Wednesday, February 7, 2018

Book Review: Love, Hate & Other Filters

Love, Hate & Other FiltersAuthor: Samira Ahmed
Publication Date: January 16, 2018
Publisher: Soho Teen

A searing #OwnVoices coming-of-age debut in which an Indian-American Muslim teen confronts Islamophobia and a reality she can neither explain nor escape--perfect for fans of Angie Thomas, Jacqueline Woodson, and Adam Silvera.

American-born seventeen-year-old Maya Aziz is torn between worlds. There’s the proper one her parents expect for their good Indian daughter: attending a college close to their suburban Chicago home, and being paired off with an older Muslim boy her mom deems “suitable.” And then there is the world of her dreams: going to film school and living in New York City—and maybe (just maybe) pursuing a boy she’s known from afar since grade school, a boy who’s finally falling into her orbit at school.

There’s also the real world, beyond Maya’s control. In the aftermath of a horrific crime perpetrated hundreds of miles away, her life is turned upside down. The community she’s known since birth becomes unrecognizable; neighbors and classmates alike are consumed with fear, bigotry, and hatred. Ultimately, Maya must find the strength within to determine where she truly belongs.

I think three characters are worth talking about from this glorious new #ownvoices novel. Firstly, there’s Maya Aziz, our main character. Maya is a teenage Indian-American Muslim girl growing up in a world where she fails to live up to the expectations of her parents and she faces the racial prejudices that often plague her ethnicity. Maya is just trying to follow her dreams and find a place to belong. Maya is a great leading character. She is not a strong character at first, but slowly grows into a sense of self-worth and courage. She is constantly questioning the world around her, which I think is representative of so many teens, and this was one of the main reasons why I was rooting for #teamMaya all the way.

My favorite character was her Aunt Hina, her mother’s eccentric, whimsical sister. Hina was supportive of Maya’s dreams even though they were not the “traditional” aspirations of an Indian-American Muslim growing up in America. Hina was an ear for Maya in times of trouble and even took up for her when her parents were being overbearing or overly sensitive. I think all teenagers need an adult that is willing to back them and teach them to have voice in a world that is constantly telling teenagers how to feel.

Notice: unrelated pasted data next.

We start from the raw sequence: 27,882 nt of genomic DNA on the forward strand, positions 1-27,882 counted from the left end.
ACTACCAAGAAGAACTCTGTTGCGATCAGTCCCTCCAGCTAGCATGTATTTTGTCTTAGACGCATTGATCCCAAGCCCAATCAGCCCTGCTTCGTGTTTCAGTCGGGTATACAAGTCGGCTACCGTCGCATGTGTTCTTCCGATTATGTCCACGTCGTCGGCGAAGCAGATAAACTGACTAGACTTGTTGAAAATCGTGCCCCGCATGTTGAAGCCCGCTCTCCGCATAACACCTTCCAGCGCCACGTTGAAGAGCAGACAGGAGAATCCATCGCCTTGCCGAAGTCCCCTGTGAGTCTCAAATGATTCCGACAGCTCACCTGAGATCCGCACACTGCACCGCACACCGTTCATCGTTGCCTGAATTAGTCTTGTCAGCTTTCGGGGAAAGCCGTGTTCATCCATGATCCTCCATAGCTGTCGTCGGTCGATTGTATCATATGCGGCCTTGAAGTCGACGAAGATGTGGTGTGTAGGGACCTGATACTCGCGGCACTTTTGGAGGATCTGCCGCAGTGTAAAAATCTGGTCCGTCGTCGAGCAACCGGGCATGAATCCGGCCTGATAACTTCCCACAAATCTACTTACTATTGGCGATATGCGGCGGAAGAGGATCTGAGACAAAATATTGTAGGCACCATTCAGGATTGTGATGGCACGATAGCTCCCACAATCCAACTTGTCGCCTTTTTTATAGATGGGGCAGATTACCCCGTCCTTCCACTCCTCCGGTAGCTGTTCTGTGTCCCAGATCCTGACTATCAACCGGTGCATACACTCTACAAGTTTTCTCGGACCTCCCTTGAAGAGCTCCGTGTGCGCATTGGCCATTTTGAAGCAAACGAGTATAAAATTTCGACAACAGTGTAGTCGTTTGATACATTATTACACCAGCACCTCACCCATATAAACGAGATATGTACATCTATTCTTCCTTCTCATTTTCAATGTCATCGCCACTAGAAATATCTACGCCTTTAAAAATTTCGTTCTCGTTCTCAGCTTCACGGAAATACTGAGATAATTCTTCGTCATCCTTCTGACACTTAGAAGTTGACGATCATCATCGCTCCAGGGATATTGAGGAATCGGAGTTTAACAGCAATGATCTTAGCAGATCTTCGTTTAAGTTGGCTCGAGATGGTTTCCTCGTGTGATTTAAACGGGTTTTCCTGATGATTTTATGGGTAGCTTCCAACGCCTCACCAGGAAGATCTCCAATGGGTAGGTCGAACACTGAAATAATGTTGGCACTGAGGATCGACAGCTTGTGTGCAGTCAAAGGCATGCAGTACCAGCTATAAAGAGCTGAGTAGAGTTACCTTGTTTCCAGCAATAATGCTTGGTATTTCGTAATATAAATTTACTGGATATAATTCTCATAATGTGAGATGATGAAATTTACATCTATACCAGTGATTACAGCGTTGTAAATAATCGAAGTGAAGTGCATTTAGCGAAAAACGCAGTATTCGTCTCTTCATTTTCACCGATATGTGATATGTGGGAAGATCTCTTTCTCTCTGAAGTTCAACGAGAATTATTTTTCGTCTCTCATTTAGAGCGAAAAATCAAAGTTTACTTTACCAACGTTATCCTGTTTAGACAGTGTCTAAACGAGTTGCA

Lastly, I fell in love with Maya’s best friend, Violet. She was also a positive support system for Maya and went against the norms for your “typical” teenager. She was spunky and rebellious and just really beat to her own drum. She never bad-mouthed Maya, but was a constant, never-changing friend to her in times of weakness and in times of utmost happiness. Now, that is a true friend – one that we all need!

Samira Ahmed covered some intense, sensitive topics in her debut novel, specifically racial prejudices and tensions. Her writing was easy to follow and tackled topics that teens need to read and understand. This novel will certainly appeal to a teenage audience, but was sophisticated and mature enough to appeal to me, as a twenty-seven year old woman, as well. The chapters are short, Maya’s voice is relatable, and there is plenty of dialogue to keep a fast pace.

“These terrorists are the antithesis of Islam. They’re not Muslim. Violence has no place in religion, and the terrorists are responsible for their own crimes, not the religion and not us.” 

“One thing I’ve learned: people love a camera, and when I’m filming, they see it, not me, so whenever I need to, I can quietly disappear behind my trusty shield.” 

“It’s selfish and horrible, but in this terrible moment, all I want is to be a plain old American teenager. Who can simply mourn without fear. Who doesn’t share last names with a suicide bomber. Who goes to dances and can talk to her parents about anything and can walk around without always being anxious. And who isn’t a presumed terrorist first and an American second.”

“During the years I lived there, on the anniversary of 9/11, I would stare out of my big picture window at the two bright shafts of light beaming up to the heavens. Toward those we lost. Mothers and daughters, fathers and sons, brothers and sisters, friends, lovers, wealthy and working class, old and young. Americans. Tourists. Those who chose to make this place their home; those born here. Muslim and Jew. Christian and Hindu. Buddhist and Atheist. Every race. Every creed. All of them, human beings.” 

America is changing and this book covers topics that we all need to read and face. There are parts of this book where I cringed to think just how real and crucial these conversations and thoughts that Maya was involved in were. If you have read and enjoyed The Hate U Give, I would suggest that you try this debut novel. There are moments that are full of teenage angst, but that is to be expected with a young adult novel. However, Maya is a smart, likeable character that will definitely make you think about how you are leaving your mark on the world.

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